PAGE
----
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BJJ and Grappling Skin Infections Part 2: Staph and Impetigo

In this article, we take a deep dive into staph infections. Very few things cause as much fear and anxiety amongst grapplers as staph. Horror stories about this particular infection frequently circulate on social media, and many of us know somebody personally who has had a particularly nasty ‘staph’ infection.
BJJ and Grappling Skin Infections Part 2: Staph and Impetigo

by JJB Admin

2 months ago

This article was written by Marc Barton, who is a 2nd degree Jiu-Jitsu Black Belt under Mauricio Gomes.  Marc is the head instructor at Kingston Jiu Jitsu and is also a qualified medical doctor. Marc has also contributed articles for a medical education website. Header image used on license from Shutterstock. 

In Part 1 of our series of short articles on skin infections in BJJ and grappling, we discussed how easy it is to transmit these infections and concentrated on ringworm, which is one of the most commonly encountered skin infections on the mats.

In our second article, we will look at staph infections and impetigo. In my experience, very few things cause as much fear and anxiety amongst grapplers as staph. Horror stories about this particular infection frequently circulate on social media, and many of us know somebody personally who has had a particularly nasty ‘staph’ infection.

What is staph?

‘Staph’ is a shortened term commonly used to refer to infections caused by the Staphylococcus genus of bacteria. These staph bacteria can cause various infections, ranging from relatively minor to potentially life-threatening.

There are many types of Staphylococci, but most infections are caused by a group called Staphylococcus aureus. This group of bacteria includes the infamous ‘methicillin-resistant Staphylococcus aureus’ or MRSA, which is particularly difficult to treat due to its resistance to the antibiotics most commonly used to treat staph infections.

Staph normally spreads between people through close skin contact or by touching items that have been in contact with an infected person, such as rashguards, gis, towels, and mats.

Recognising staph

Common examples of infections caused by staph bacteria include:

1. Boils (furuncles) – red, painful lumps on the skin that are most commonly seen on the head and neck, armpits, and buttocks.

2. Abscesses – collections of pus that appear as painful lumps under the skin.

3. Folliculitis – an infection of a hair follicle resulting in an itchy pus-filled lump around the hair.

4. Cellulitis – an infection of deep layers of the skin, which causes the affected area to become warm, swollen, red, and painful.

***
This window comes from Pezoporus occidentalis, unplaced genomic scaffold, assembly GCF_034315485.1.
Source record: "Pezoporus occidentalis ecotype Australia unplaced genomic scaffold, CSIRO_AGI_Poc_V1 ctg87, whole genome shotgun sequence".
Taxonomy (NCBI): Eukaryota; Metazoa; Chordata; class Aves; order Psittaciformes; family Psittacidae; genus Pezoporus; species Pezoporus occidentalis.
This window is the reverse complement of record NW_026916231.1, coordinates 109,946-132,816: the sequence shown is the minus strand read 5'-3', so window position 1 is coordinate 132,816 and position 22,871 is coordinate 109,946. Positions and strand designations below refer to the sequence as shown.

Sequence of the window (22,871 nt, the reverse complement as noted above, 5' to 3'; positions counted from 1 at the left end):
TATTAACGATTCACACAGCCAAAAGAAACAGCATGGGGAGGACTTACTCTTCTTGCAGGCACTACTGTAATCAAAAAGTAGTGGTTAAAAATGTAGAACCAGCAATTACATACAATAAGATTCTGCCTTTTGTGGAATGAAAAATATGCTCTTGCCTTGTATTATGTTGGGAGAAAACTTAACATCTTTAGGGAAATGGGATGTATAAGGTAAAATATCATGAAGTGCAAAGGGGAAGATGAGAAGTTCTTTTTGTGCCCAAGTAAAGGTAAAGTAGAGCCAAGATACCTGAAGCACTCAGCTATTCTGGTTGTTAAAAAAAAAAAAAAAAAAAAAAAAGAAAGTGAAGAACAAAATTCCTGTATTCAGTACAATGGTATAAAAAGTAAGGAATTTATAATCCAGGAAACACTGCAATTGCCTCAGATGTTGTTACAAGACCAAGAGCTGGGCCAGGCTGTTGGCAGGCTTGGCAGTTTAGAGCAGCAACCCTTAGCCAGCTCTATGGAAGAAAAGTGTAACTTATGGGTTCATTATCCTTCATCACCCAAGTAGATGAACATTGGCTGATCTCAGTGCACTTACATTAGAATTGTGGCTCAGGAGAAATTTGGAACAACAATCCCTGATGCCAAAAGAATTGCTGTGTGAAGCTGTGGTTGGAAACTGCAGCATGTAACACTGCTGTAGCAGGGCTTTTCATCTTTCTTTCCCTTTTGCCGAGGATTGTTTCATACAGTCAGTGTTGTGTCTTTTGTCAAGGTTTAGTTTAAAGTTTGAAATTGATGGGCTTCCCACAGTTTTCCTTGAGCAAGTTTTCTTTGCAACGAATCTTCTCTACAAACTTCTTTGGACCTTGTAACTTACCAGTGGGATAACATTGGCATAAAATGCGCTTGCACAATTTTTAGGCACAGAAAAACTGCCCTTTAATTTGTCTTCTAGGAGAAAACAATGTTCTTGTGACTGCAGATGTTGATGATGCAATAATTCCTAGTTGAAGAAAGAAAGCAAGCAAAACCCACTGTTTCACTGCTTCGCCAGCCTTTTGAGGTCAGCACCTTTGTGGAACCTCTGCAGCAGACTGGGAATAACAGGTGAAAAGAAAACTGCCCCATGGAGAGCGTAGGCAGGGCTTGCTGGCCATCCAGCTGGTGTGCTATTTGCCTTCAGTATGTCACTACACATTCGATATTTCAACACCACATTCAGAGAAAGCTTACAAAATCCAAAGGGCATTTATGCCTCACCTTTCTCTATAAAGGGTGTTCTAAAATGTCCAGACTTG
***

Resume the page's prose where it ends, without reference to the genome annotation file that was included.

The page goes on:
5. Wound infections – here, the infection takes hold in an existing cut or graze, resulting in redness, swelling, pain, and pus in the wound.

When these infections are more severe, patients can develop fevers and chills and feel lethargic or generally very unwell. These are worrying signs that prompt you to seek urgent medical advice and treatment. In a small number of people, staph skin infections can invade structures and organs within the body, resulting in infections of joints, bones, the lungs, the heart, and overt sepsis.

A photo example of a nasty staph abscess that has broken down is shown below:


Impetigo is a bacterial infection that involves the superficial skin. It should be considered with staph infections as it can be caused by Staphylococcus aureus but can also be caused by a different type of bacteria called Streptococcus pyogenes.

Typically, it presents with yellowish ‘honey-crusted’ lesions on the face, arms, and legs. The rash is often itchy, sometimes blisters, and can also be painful. Spread, prevention, and treatment is similar to other staph infections, but impetigo is notoriously contagious and can spread rapidly around an academy.

A photo example of a typical impetigo lesion is shown below:

Image sourced from Wikipedia. Courtesy of OpenStax College. CC BY-SA 4.0.

Preventing staph and impetigo

As a general rule, all grapplers should maintain good hygiene, come to training clean, keep cuts and abrasions covered, and avoid sharing towels and clothing. Keep your skin dry, and don’t walk barefoot off the mats; I highly recommend investing in a cheap pair of flip-flops that can be left at the side of the mat and used accordingly.

If you notice a suspicious skin area on a training partner, politely point it out to them, as they may not be aware of the symptoms and signs. If you recognise that you have any features that could be consistent with staph or any other skin infection, STAY OFF THE MATS!

Treating staph

The treatment of staph depends upon which particular type of infection is present. Some minor boils require no treatment at all and will settle on their own within a few days, but the majority of infections will need treatment with antibiotics. If you are concerned in any way about the possibility of having a staph infection somewhere on your body, you should promptly seek medical advice from a doctor or suitably qualified healthcare professional. Occasionally, more severe, invasive infections require admission to the hospital for antibiotic injections and sometimes even surgical drainage of the lesion.

While the infection is still present, precautions should be taken to avoid spreading it to others. Good hygiene is essential, including hand washing, not sharing towels, etc. If pus is present in the infection, it should be cleaned from the skin, and the infected area should be covered with a dressing.

N.B. The information in this article is for informational and educational purposes only and is not designed to replace medical advice from a qualified medical practitioner.

Next: BJJ and Grappling Skin Infections Part 3: Herpes Gladiatorum

1 comment

  • Another excellent and informative article. Thank you.

    David H Russell on

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